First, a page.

Wimp Out: Review of Wall Street: Money Never Sleeps

Keith Whitaker

As any frustrated teacher of the great books knows, movies have a direct ability to capture students’ attention and give words to their unspoken fears or longings. When I was teaching in the early 2000’s, around the time of the internet bubble, the hit was Office Space. Most of my dutiful Boston College students planned to graduate to such soulless offices in the near future, yet they would recite this film’s witty lines to each other with glee. Irony about your future work is not a good sign, and they knew it. But they smiled and marched on towards the financial meltdown and the Great Recession.

When I was a student in the late 1980’s, the hit was Wall Street, the sequel to which director Oliver Stone has just released as Wall Street: Money Never Sleeps. One of the great charms of the original Wall Street was that it managed to create a truly winning villain. I recall college classmates dressing like Gordon Gekko, talking like Gordon Gekko, and even reciting his famous “Greed is good” speech. Sure, everyone knew that what Gekko did was wrong, but he did it so masterfully. The Gekko who boldly proclaimed that “Greed is good” was up against sentimental college professors who were still talking airily about the inner truth of Marx while the Berlin Wall fell and their own 403(b)’s fattened in the bull market. It was no contest.

Fast forward twenty-three years, I can’t imagine a college student today dressing, acting, or speaking like the Gekko of Money Never Sleeps. The financial crisis of 2008-2009 was dramatic. Destructive, but dramatic. Wall Street: Money Never Sleeps attempts to cinematize this real drama. But it’s boring.

Why? A film must always depict history through characters, and the characters of Money Never Sleeps are wimps. They stand for nothing. The young protagonist (Shia LeBouef) can’t decide if he wants money or revenge or clean energy or a family. His would-be mentor Gordon Gekko (Michael Douglas) waffles between getting rich again and becoming a grand-dad. The other Wall-Streeters (or Treasury officials—they blend together) are cynical, or sentimental, or just bizarre.

“So, that’s life,” director Oliver Stone appears to be saying. And no one’s larger than life. Moral pointlessness is “systemic,” the film keeps saying. That’s what leads to bubbles and crashes. We’re the problem, with our home equity loans or our leverage. Stone gives even the sustainability Left a poke by having Gekko predict at the end that “clean energy” is the next bubble. His liberal daughter (Carey Mulligan) and LeBouef seem fine with that, as long as he makes them another hundred marygolds.

Here the contrast between Wall Street now and Wall Street then can teach us (and perhaps our students) something about the crisis itself and our possible responses to it. For all his malevolence, the original Gekko appeals to viewers generally and cocky young men in particular because of his mastery. He is one of the “masters of the universe.” He is no moral paragon, to be sure. But he is no mere trader, a “friend of the trend.” He raids companies and cuts jobs. But he makes something of the pieces that is more valuable than the whole. His “Greed is good” speech is base, but it projects an ideal of progress from this low foundation.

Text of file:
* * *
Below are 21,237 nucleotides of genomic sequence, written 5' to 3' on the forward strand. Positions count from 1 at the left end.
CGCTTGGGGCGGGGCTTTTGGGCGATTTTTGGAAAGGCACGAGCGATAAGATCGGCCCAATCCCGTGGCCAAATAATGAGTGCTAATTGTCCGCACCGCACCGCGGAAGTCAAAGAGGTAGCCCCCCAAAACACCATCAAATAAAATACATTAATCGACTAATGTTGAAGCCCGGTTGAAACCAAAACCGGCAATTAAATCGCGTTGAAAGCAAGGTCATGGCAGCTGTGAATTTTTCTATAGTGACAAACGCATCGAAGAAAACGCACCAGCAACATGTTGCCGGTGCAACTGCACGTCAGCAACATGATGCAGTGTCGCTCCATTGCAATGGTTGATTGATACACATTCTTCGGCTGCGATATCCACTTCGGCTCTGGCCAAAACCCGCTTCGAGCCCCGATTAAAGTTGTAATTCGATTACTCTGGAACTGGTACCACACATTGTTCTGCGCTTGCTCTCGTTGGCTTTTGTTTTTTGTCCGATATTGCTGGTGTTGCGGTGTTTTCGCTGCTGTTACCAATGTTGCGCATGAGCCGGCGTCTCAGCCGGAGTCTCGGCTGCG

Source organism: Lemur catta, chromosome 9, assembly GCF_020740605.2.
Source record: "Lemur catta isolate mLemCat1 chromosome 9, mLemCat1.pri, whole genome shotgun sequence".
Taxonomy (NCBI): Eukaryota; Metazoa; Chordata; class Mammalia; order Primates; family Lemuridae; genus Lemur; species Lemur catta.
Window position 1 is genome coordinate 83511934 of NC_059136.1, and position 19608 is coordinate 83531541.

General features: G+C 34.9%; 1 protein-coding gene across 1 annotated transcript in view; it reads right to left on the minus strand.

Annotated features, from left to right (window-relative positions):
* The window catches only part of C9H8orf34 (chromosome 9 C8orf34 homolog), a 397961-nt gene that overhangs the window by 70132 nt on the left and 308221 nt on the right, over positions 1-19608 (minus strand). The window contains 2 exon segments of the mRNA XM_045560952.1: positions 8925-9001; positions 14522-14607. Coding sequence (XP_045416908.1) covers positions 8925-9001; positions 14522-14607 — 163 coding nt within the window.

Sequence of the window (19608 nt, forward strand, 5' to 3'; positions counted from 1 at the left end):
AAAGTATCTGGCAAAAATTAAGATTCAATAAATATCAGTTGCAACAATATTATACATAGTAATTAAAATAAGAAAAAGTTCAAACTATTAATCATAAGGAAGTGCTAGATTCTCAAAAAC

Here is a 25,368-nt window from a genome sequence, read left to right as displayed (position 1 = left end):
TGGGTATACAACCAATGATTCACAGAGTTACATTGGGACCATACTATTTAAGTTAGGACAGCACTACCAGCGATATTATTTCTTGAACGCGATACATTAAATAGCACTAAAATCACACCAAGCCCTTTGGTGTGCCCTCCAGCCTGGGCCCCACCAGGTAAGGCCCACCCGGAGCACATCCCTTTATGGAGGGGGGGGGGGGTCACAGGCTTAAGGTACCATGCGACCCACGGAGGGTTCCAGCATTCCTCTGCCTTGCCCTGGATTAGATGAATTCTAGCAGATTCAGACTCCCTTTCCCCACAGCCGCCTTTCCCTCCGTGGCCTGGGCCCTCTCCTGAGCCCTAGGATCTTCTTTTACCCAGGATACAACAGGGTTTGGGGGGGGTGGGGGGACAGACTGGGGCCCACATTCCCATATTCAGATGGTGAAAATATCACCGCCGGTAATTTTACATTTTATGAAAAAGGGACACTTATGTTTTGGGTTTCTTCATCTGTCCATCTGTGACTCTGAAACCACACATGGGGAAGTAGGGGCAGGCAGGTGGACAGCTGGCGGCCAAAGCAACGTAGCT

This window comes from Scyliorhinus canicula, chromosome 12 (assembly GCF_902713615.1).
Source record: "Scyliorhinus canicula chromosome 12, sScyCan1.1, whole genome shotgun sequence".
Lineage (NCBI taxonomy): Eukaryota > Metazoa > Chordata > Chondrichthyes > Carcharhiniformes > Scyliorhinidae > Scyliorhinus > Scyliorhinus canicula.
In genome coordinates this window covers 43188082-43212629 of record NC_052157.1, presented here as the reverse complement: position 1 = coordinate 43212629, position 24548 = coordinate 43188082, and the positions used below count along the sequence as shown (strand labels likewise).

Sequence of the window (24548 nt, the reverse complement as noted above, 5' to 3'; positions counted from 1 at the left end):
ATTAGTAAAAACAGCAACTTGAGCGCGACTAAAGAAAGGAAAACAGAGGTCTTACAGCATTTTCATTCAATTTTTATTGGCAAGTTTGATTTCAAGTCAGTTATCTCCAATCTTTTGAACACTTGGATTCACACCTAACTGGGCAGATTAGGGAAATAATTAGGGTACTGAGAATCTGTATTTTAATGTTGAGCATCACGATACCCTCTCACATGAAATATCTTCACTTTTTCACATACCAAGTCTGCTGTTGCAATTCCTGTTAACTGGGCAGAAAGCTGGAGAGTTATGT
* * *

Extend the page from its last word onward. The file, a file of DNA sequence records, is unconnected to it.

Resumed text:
That’s why, for all his baseness, the original Gekko can inspire something like admiration or even embody a sort of nobility. His undoing has something tragic to it. And his undoer shares in this nobility. Bud Fox (Charlie Sheen, his protégé-turned-accuser) tells the truth. Towards the end of the film, his dad (Martin Sheen) tries to comfort him and say it’ll be alright. But Fox knows the deal: he did wrong, he fessed up, and he’s going to jail. It’s not grand heroism. Fox slew a Gekko, not a dragon. But he does the right thing and takes his lumps like a man.

In this way, the characters of the original Wall Street point the way towards a response to our situation that the characters of Money Never Sleeps have forgotten. Mastery can certainly be abused. But it implies (even demands) responsibility, and responsibility doesn’t allow you to be a wimp who blames “the system.” Integrity is not the sole virtue. But it does demand that you stand for something, that you believe that your words and deeds matter, even if you suffer as a result.

The characters of Money Never Sleeps repeatedly tell us that bubbles and busts are inevitable. No doubt. People recognized this before 2008. The question is what to do about it. Stone’s characters today seem to shrug and say, “Dunno.” (They certainly don’t endorse government activism: government too—whether American or Chinese—is part of “the system.”) Stone’s characters from 20 years ago knew better. You don’t have to be a hero or a god. But being a man and doing your best to stick to some basic virtues do make a difference. In film as in life—even in the classroom—character matters.

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